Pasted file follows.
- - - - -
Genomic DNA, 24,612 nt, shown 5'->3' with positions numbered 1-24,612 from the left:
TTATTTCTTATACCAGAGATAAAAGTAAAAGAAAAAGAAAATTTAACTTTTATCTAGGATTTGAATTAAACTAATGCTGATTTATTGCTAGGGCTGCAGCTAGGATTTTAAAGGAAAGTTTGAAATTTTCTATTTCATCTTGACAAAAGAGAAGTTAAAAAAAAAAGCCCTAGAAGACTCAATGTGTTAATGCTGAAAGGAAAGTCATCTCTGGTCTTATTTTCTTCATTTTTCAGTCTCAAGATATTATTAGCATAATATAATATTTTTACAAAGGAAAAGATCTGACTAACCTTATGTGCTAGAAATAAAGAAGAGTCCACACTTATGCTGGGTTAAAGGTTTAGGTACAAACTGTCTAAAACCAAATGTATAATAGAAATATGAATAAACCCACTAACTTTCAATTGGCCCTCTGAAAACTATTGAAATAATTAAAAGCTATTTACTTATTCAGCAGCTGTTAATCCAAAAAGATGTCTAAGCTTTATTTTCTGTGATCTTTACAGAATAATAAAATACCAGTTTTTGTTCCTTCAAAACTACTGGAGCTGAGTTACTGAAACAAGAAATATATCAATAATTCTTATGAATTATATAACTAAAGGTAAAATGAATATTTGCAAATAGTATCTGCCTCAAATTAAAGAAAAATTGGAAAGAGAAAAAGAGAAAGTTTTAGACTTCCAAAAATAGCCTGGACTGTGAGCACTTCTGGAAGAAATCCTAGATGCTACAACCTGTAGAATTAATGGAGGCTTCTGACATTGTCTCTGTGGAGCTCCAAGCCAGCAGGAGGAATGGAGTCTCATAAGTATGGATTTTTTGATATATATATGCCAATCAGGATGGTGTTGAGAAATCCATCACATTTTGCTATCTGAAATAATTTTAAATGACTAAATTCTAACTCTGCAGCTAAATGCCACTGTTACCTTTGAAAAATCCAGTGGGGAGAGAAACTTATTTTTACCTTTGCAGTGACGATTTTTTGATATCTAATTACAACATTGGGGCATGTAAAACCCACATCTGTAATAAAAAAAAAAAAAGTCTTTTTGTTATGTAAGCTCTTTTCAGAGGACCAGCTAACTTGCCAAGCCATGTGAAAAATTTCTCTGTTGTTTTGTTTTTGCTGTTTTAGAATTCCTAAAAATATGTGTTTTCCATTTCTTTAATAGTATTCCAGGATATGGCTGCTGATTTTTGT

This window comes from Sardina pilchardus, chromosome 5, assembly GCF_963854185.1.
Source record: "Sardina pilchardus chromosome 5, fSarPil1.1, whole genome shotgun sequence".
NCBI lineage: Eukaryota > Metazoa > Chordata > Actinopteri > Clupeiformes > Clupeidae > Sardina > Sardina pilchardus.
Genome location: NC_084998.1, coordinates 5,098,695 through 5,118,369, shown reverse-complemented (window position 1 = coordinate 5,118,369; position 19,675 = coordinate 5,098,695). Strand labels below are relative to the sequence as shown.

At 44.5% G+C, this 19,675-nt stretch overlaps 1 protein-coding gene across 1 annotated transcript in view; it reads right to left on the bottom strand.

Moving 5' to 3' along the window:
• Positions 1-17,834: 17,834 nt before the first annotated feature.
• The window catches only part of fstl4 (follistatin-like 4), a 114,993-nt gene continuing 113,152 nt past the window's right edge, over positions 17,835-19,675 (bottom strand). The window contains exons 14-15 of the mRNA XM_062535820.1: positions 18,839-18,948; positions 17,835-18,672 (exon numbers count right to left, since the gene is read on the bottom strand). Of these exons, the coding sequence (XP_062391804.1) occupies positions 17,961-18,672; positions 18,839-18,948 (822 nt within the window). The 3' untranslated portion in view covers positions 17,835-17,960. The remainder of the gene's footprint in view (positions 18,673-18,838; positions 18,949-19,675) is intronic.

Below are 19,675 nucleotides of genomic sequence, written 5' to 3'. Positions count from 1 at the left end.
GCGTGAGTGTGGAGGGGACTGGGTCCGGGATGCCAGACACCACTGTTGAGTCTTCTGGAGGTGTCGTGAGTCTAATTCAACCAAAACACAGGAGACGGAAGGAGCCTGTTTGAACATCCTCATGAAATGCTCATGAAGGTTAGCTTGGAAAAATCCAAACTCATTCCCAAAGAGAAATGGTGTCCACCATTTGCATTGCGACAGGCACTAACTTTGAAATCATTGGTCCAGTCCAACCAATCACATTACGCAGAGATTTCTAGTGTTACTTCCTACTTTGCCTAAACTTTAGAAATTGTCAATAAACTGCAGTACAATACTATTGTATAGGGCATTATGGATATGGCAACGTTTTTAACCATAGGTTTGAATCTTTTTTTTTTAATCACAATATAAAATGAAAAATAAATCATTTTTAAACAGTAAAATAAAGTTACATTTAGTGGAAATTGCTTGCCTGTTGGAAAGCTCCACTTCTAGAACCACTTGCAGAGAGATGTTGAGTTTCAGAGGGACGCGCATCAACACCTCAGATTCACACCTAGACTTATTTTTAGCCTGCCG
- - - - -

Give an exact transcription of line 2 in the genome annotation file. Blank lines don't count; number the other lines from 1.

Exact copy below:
TTATTTCTTATACCAGAGATAAAAGTAAAAGAAAAAGAAAATTTAACTTTTATCTAGGATTTGAATTAAACTAATGCTGATTTATTGCTAGGGCTGCAGCTAGGATTTTAAAGGAAAGTTTGAAATTTTCTATTTCATCTTGACAAAAGAGAAGTTAAAAAAAAAAGCCCTAGAAGACTCAATGTGTTAATGCTGAAAGGAAAGTCATCTCTGGTCTTATTTTCTTCATTTTTCAGTCTCAAGATATTATTAGCATAATATAATATTTTTACAAAGGAAAAGATCTGACTAACCTTATGTGCTAGAAATAAAGAAGAGTCCACACTTATGCTGGGTTAAAGGTTTAGGTACAAACTGTCTAAAACCAAATGTATAATAGAAATATGAATAAACCCACTAACTTTCAATTGGCCCTCTGAAAACTATTGAAATAATTAAAAGCTATTTACTTATTCAGCAGCTGTTAATCCAAAAAGATGTCTAAGCTTTATTTTCTGTGATCTTTACAGAATAATAAAATACCAGTTTTTGTTCCTTCAAAACTACTGGAGCTGAGTTACTGAAACAAGAAATATATCAATAATTCTTATGAATTATATAACTAAAGGTAAAATGAATATTTGCAAATAGTATCTGCCTCAAATTAAAGAAAAATTGGAAAGAGAAAAAGAGAAAGTTTTAGACTTCCAAAAATAGCCTGGACTGTGAGCACTTCTGGAAGAAATCCTAGATGCTACAACCTGTAGAATTAATGGAGGCTTCTGACATTGTCTCTGTGGAGCTCCAAGCCAGCAGGAGGAATGGAGTCTCATAAGTATGGATTTTTTGATATATATATGCCAATCAGGATGGTGTTGAGAAATCCATCACATTTTGCTATCTGAAATAATTTTAAATGACTAAATTCTAACTCTGCAGCTAAATGCCACTGTTACCTTTGAAAAATCCAGTGGGGAGAGAAACTTATTTTTACCTTTGCAGTGACGATTTTTTGATATCTAATTACAACATTGGGGCATGTAAAACCCACATCTGTAATAAAAAAAAAAAAAGTCTTTTTGTTATGTAAGCTCTTTTCAGAGGACCAGCTAACTTGCCAAGCCATGTGAAAAATTTCTCTGTTGTTTTGTTTTTGCTGTTTTAGAATTCCTAAAAATATGTGTTTTCCATTTCTTTAATAGTATTCCAGGATATGGCTGCTGATTTTTGT